The Hypothesis Python library helps a developer to write more powerful tests without predefining the input and expected result and focus on the function’s behaviour. The
@given decorator generates a large and diverse set of matching data to be used as input for the test which helps to reduce the amount of work required when defining test fixtures. This approach can also catch more bugs than the more traditional manual approach.
A very useful presentation for our work at Q-CTRL, was Your Escape Plan From Numpy + Cython by Cheng-Lin Yang, which was about the speeding up of Numpy performance using libraries such as CuPy, Numba and Pythran. The talk proved, once again, that when dealing with large datasets, performance of compiled code trumps interpreted code. Whilst the talk focused largely on performance gains, the speaker also delved into the drawbacks of each of the libraries as well as providing insight into how to go about choosing a library that will fit your needs - which is crucial information that is usually missing from talks like this. As we forever chase performance improvements here at Q-CTRL, it will be interesting to try out some of these libraries on our products in the future and observe the performance gains.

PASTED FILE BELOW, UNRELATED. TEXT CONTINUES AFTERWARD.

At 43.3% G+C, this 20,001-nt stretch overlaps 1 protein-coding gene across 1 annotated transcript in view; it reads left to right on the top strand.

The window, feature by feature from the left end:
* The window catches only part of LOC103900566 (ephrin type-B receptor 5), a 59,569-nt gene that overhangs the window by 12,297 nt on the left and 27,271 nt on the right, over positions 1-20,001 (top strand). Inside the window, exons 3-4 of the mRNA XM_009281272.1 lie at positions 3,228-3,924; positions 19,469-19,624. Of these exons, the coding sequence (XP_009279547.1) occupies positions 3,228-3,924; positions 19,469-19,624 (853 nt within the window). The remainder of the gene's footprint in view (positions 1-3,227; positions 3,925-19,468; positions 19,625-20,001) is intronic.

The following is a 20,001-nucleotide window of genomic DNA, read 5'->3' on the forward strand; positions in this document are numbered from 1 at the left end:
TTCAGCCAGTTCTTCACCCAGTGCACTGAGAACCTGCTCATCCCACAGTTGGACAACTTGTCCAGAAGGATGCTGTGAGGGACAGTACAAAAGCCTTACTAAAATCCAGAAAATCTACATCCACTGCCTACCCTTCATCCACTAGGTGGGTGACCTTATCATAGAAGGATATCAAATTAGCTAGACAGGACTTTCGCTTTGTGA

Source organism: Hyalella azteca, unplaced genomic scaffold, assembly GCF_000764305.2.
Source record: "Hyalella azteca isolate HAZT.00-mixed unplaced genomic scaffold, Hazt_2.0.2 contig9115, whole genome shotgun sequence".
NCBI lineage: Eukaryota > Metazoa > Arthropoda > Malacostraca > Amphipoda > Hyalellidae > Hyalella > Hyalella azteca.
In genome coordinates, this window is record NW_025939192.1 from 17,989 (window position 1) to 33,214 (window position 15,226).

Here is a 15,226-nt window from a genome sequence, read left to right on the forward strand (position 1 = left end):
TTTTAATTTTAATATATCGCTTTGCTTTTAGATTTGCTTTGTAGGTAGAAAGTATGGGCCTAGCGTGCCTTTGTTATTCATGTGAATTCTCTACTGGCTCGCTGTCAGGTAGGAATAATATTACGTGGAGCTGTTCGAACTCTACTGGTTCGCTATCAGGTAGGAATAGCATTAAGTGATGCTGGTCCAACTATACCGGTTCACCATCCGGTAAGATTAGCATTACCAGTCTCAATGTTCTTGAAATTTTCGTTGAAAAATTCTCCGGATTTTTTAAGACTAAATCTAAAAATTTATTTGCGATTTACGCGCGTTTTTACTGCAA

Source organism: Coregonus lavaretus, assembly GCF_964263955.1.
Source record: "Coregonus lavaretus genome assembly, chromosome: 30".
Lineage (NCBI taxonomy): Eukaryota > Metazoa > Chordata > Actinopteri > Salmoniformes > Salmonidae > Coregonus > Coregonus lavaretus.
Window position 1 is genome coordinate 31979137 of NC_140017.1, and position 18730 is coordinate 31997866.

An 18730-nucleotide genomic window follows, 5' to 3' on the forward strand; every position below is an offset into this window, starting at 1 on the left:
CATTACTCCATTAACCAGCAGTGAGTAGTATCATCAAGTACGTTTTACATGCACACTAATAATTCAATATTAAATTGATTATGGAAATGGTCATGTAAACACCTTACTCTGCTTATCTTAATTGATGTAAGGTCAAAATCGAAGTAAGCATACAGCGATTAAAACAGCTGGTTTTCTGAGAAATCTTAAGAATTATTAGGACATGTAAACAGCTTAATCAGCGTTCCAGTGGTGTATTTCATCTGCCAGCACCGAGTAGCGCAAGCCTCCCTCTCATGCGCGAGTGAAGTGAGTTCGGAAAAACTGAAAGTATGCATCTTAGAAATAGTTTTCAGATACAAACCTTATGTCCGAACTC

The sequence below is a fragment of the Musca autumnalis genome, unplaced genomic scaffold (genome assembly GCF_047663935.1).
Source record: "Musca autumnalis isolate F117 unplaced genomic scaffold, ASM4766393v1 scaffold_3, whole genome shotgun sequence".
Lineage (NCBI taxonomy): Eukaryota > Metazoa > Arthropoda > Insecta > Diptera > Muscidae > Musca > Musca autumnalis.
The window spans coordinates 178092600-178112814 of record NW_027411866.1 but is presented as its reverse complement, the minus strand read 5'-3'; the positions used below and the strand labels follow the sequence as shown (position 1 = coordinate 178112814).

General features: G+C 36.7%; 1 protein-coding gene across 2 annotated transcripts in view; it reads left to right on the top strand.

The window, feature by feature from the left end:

Practicality Beats Purity: The Zen of Python’s Escape Hatch? by Christopher Neugebauer was another eye-opening talk that shed light on the subjectivity of what "good" Python code is and the traps of "foolish consistency." The main takeaway of the talk that "practicality beats purity" was an inspiring answer to the continuous internal debate Python programmers face when trying to decide if a piece of code is "Pythonic."
Taking Django's ORM Async by Andrew Godwin was also very useful. The timing of the talk lined up nicely as we have plans to start converting parts of our own back-end to support asynchronous requests as part of various GraphQL features we're currently implementing.
This year's PyCon was the first PyCon I've ever attended and it was an extremely insightful experience overall with a lot of useful takeaways, interesting libraries to explore and some strong discussion on better Python programming practices. Overall I definitely enjoyed my time at this year's PyCon and, while it may have been my first, it definitely won't be my last!